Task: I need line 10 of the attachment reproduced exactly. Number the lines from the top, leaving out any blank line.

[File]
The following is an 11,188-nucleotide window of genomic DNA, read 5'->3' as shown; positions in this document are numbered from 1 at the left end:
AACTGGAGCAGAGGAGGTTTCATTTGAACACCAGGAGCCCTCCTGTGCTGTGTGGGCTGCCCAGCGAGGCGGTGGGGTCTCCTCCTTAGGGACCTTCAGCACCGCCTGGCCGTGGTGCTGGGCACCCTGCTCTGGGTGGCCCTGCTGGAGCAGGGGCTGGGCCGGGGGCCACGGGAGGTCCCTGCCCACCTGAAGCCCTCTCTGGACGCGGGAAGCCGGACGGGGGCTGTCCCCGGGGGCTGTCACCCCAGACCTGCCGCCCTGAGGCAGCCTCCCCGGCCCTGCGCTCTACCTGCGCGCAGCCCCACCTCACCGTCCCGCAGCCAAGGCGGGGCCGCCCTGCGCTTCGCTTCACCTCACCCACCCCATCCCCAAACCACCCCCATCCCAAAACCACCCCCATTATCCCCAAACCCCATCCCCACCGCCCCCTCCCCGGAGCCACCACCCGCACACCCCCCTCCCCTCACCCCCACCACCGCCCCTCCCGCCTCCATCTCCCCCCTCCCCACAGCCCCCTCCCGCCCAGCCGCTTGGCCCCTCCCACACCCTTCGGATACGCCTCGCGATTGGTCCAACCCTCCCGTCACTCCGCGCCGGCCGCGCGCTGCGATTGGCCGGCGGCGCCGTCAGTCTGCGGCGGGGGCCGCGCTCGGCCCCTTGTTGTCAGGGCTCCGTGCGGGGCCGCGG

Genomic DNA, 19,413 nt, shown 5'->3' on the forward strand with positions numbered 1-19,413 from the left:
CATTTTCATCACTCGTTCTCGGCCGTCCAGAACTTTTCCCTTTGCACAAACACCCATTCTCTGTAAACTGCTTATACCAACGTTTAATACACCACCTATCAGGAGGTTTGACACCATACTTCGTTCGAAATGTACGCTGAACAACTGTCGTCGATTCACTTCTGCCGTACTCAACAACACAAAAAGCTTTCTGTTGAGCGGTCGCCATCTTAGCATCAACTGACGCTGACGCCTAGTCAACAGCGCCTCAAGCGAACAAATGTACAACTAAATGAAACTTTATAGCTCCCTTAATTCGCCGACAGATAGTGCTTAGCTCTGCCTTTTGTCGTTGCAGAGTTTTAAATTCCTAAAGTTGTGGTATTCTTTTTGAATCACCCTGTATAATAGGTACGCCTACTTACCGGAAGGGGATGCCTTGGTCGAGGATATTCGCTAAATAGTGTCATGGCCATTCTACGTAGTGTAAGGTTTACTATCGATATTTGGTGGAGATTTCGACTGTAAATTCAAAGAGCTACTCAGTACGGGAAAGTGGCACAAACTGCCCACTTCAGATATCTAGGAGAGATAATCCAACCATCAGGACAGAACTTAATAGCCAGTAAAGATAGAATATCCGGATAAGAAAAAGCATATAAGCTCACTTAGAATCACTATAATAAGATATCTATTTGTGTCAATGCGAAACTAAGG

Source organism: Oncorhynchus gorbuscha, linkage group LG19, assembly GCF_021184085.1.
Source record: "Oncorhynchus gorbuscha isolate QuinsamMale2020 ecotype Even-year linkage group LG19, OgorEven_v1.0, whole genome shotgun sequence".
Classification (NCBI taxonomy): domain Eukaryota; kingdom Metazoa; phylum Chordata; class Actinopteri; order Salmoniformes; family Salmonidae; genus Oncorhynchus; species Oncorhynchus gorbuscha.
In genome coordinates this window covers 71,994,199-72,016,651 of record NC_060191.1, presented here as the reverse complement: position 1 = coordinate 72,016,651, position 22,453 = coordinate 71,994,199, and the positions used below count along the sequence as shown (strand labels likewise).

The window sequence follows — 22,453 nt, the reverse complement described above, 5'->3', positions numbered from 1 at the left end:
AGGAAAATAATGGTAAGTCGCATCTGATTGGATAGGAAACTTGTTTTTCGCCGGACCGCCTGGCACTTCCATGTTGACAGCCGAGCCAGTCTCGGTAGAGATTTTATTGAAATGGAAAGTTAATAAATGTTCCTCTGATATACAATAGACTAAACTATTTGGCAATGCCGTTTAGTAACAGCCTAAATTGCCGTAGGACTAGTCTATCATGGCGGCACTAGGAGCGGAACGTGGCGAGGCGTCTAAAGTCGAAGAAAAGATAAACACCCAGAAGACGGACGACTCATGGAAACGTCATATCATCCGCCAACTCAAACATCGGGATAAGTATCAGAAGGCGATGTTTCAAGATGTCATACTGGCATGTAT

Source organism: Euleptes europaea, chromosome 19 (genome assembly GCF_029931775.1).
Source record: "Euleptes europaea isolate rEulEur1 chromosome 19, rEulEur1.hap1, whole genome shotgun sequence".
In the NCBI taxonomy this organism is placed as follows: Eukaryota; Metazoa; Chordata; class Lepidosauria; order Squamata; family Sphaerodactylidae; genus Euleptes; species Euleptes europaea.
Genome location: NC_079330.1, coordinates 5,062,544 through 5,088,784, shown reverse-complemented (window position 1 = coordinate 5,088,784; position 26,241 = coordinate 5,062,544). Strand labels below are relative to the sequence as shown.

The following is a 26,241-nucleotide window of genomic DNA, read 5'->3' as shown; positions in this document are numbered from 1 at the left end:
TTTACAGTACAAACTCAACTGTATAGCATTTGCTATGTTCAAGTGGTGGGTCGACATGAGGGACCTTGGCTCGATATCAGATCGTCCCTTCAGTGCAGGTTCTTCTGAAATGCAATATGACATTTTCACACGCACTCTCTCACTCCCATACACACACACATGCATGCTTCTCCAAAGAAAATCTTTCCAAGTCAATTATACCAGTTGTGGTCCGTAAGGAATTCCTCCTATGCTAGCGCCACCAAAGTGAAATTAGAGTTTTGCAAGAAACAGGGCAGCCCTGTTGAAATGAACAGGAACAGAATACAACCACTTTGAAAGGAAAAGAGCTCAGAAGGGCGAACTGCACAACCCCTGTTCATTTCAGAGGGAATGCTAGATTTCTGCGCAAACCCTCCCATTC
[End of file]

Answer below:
AGGAAAATAATGGTAAGTCGCATCTGATTGGATAGGAAACTTGTTTTTCGCCGGACCGCCTGGCACTTCCATGTTGACAGCCGAGCCAGTCTCGGTAGAGATTTTATTGAAATGGAAAGTTAATAAATGTTCCTCTGATATACAATAGACTAAACTATTTGGCAATGCCGTTTAGTAACAGCCTAAATTGCCGTAGGACTAGTCTATCATGGCGGCACTAGGAGCGGAACGTGGCGAGGCGTCTAAAGTCGAAGAAAAGATAAACACCCAGAAGACGGACGACTCATGGAAACGTCATATCATCCGCCAACTCAAACATCGGGATAAGTATCAGAAGGCGATGTTTCAAGATGTCATACTGGCATGTAT